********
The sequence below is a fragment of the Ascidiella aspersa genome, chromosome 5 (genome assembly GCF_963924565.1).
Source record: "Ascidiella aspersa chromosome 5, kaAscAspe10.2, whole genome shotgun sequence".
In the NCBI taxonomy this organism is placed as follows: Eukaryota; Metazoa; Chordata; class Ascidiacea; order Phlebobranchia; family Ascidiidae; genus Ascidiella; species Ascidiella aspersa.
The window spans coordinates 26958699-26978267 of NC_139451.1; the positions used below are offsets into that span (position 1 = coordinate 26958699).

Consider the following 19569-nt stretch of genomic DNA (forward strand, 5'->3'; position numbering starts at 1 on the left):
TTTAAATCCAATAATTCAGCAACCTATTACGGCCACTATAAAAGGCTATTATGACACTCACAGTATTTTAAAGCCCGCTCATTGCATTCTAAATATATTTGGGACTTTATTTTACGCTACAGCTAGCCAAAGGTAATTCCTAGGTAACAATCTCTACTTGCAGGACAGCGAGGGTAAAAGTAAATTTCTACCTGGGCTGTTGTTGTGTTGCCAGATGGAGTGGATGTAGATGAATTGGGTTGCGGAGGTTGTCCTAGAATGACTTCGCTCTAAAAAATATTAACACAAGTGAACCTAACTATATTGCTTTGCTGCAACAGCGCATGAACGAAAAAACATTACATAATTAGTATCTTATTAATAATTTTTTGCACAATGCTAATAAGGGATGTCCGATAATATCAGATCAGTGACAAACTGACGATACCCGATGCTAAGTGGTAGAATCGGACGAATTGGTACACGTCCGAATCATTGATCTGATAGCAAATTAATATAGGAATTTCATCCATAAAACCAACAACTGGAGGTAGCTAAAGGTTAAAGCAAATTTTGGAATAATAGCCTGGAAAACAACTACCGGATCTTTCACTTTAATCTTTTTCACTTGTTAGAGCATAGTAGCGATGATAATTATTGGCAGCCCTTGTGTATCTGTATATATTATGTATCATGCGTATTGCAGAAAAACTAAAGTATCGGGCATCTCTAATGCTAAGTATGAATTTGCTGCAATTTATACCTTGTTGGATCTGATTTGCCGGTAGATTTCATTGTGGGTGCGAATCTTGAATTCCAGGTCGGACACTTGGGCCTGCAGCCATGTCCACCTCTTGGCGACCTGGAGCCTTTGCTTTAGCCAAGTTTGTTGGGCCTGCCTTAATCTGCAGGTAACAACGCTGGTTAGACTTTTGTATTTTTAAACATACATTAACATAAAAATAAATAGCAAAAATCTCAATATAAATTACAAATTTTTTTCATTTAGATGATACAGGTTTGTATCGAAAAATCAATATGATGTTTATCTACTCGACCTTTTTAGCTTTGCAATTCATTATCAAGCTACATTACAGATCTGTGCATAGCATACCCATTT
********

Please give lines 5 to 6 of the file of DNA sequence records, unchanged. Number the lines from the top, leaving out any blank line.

Consider the following 19569-nt stretch of genomic DNA (forward strand, 5'->3'; position numbering starts at 1 on the left):
TTTAAATCCAATAATTCAGCAACCTATTACGGCCACTATAAAAGGCTATTATGACACTCACAGTATTTTAAAGCCCGCTCATTGCATTCTAAATATATTTGGGACTTTATTTTACGCTACAGCTAGCCAAAGGTAATTCCTAGGTAACAATCTCTACTTGCAGGACAGCGAGGGTAAAAGTAAATTTCTACCTGGGCTGTTGTTGTGTTGCCAGATGGAGTGGATGTAGATGAATTGGGTTGCGGAGGTTGTCCTAGAATGACTTCGCTCTAAAAAATATTAACACAAGTGAACCTAACTATATTGCTTTGCTGCAACAGCGCATGAACGAAAAAACATTACATAATTAGTATCTTATTAATAATTTTTTGCACAATGCTAATAAGGGATGTCCGATAATATCAGATCAGTGACAAACTGACGATACCCGATGCTAAGTGGTAGAATCGGACGAATTGGTACACGTCCGAATCATTGATCTGATAGCAAATTAATATAGGAATTTCATCCATAAAACCAACAACTGGAGGTAGCTAAAGGTTAAAGCAAATTTTGGAATAATAGCCTGGAAAACAACTACCGGATCTTTCACTTTAATCTTTTTCACTTGTTAGAGCATAGTAGCGATGATAATTATTGGCAGCCCTTGTGTATCTGTATATATTATGTATCATGCGTATTGCAGAAAAACTAAAGTATCGGGCATCTCTAATGCTAAGTATGAATTTGCTGCAATTTATACCTTGTTGGATCTGATTTGCCGGTAGATTTCATTGTGGGTGCGAATCTTGAATTCCAGGTCGGACACTTGGGCCTGCAGCCATGTCCACCTCTTGGCGACCTGGAGCCTTTGCTTTAGCCAAGTTTGTTGGGCCTGCCTTAATCTGCAGGTAACAACGCTGGTTAGACTTTTGTATTTTTAAACATACATTAACATAAAAATAAATAGCAAAAATCTCAATATAAATTACAAATTTTTTTCATTTAGATGATACAGGTTTGTATCGAAAAATCAATATGATGTTTATCTACTCGACCTTTTTAGCTTTGCAATTCATTATCAAGCTACATTACAGATCTGTGCATAGCATACCCATTT